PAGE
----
JOPPA, Md. (WJZ)— Stormy weather didn’t last long Tuesday morning, but it did leave behind some damage in parts of Maryland.
Alex DeMetrick reports parts of Cecil County woke up to a very rough morning.READ MORE: Police Searching For Missing Teen In Essex
Nature provided the road blocks near the town of North East in Cecil County.
Some trees twisted apart. Others tore loose at the roots and fell whole.
During the seconds it happened, “It sounded like a freight train. Hail like that. Trees snapping everywhere,” said Al Beacher, of Cecil County.
“Patio furniture flew up against the side of the house. Everything in the backyard was everywhere,” said Christopher Smith, of Cecil County.
“Hail and [I] really couldn’t see because of all the swirling,” said Crystal Bryan, of Cecil County.
The storm also packed downpours that produced flash flooding in streams, the rain coming in powerful bands.
“Five-thirty, six o’clock, it came pretty hard, and it came about four or five times,” said Rick Truitt, of Cecil County.
The storm seemed to strengthen as it first rolled over Harford County, triggering a warning.
“It was this really dark spot. At first I thought it was actually going to come across. We had a cloud coming this way and one coming this way, and you could see a little bit of a swirl to it,” said Shelly Crookshanks, of Harford County. “I’m terrified of tornadoes.”READ MORE: 3 Women, 1 Teen, Shot In West Baltimore On Monday
Between Fallston and the Baltimore County line, fallen trees closed Hess Road in a storm that had Harford County on edge.
“We were notified by the National Weather Service at 6 o’clock this morning that we were under a tornado warning,” said Rick Ayres, of Harford County Emergency Management.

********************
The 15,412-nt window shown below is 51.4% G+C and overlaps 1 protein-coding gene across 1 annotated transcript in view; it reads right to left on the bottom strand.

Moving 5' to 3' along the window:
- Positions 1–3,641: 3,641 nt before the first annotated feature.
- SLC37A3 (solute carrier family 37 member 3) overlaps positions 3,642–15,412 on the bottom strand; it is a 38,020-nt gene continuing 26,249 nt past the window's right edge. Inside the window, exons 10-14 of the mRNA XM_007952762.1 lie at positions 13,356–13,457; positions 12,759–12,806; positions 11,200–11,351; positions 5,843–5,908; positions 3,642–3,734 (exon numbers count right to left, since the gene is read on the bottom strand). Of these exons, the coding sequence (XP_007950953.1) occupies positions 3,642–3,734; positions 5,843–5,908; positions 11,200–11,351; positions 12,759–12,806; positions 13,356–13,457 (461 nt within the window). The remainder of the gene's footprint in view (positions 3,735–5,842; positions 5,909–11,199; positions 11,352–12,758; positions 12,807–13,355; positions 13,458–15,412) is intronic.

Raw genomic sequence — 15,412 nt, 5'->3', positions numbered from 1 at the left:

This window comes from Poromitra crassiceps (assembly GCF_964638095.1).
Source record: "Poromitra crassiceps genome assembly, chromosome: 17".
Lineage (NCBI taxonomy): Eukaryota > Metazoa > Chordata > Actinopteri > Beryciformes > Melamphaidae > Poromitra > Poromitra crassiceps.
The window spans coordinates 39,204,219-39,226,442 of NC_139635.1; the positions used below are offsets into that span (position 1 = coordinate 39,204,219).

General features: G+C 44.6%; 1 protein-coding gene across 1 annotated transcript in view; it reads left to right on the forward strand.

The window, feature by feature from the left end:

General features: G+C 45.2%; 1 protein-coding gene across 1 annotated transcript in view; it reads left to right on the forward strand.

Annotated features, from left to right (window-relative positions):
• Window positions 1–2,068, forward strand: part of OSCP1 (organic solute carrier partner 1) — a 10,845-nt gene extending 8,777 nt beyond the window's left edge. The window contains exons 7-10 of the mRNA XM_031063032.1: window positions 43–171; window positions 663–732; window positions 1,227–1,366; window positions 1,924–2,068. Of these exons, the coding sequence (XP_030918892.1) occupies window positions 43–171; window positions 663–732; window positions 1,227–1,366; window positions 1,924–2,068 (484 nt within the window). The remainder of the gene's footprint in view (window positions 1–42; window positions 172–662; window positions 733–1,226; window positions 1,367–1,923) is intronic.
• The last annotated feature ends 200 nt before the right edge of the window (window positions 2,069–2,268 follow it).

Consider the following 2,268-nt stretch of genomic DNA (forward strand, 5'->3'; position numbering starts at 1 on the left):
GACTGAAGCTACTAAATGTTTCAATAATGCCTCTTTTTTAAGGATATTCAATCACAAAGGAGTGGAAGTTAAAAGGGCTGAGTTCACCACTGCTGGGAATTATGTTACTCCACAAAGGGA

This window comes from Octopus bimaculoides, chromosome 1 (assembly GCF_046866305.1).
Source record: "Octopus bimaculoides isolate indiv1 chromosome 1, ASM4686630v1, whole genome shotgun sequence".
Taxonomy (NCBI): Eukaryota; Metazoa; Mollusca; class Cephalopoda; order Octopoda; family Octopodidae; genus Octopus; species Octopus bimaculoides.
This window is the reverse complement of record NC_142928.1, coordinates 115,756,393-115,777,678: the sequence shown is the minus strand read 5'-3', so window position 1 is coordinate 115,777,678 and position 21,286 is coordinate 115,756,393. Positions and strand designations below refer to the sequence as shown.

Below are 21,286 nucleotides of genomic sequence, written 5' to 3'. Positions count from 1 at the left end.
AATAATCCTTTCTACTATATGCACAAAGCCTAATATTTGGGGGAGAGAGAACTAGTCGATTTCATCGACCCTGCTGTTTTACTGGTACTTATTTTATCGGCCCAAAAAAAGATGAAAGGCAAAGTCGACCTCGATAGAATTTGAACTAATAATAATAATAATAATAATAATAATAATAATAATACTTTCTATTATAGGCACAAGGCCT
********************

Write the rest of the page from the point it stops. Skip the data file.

“We had a report of a tornado that touched down in the Aberdeen area off of Route 40, but we can’t see any significant damage in the area,” Ayres said.
In the end, those clouds just twisted away past Harford County.
Thirty minutes later, that warning moved into Cecil County.
“Scary, just trying to get the kids downstairs and get safe. Spinning. Everything was spinning,” Smith said.
Power and utility lines came down along Nottingham Road, and there was some minor structural damage.
“Yeah, the roof blew off. We lost a tree over here and a bunch of trees in the back, but it could have been a whole lot worse,” said Susan Chaoui, of Cecil County.
“Looks like everyone got lucky. Just trees,” Beacher said.MORE NEWS: UMMS Receives Nearly $3 Million To Expand COVID-19 Mobile Vaccination Opportunities
People in that Cecil County neighborhood are convinced a tornado did the damage. The National Weather Service has yet to confirm that.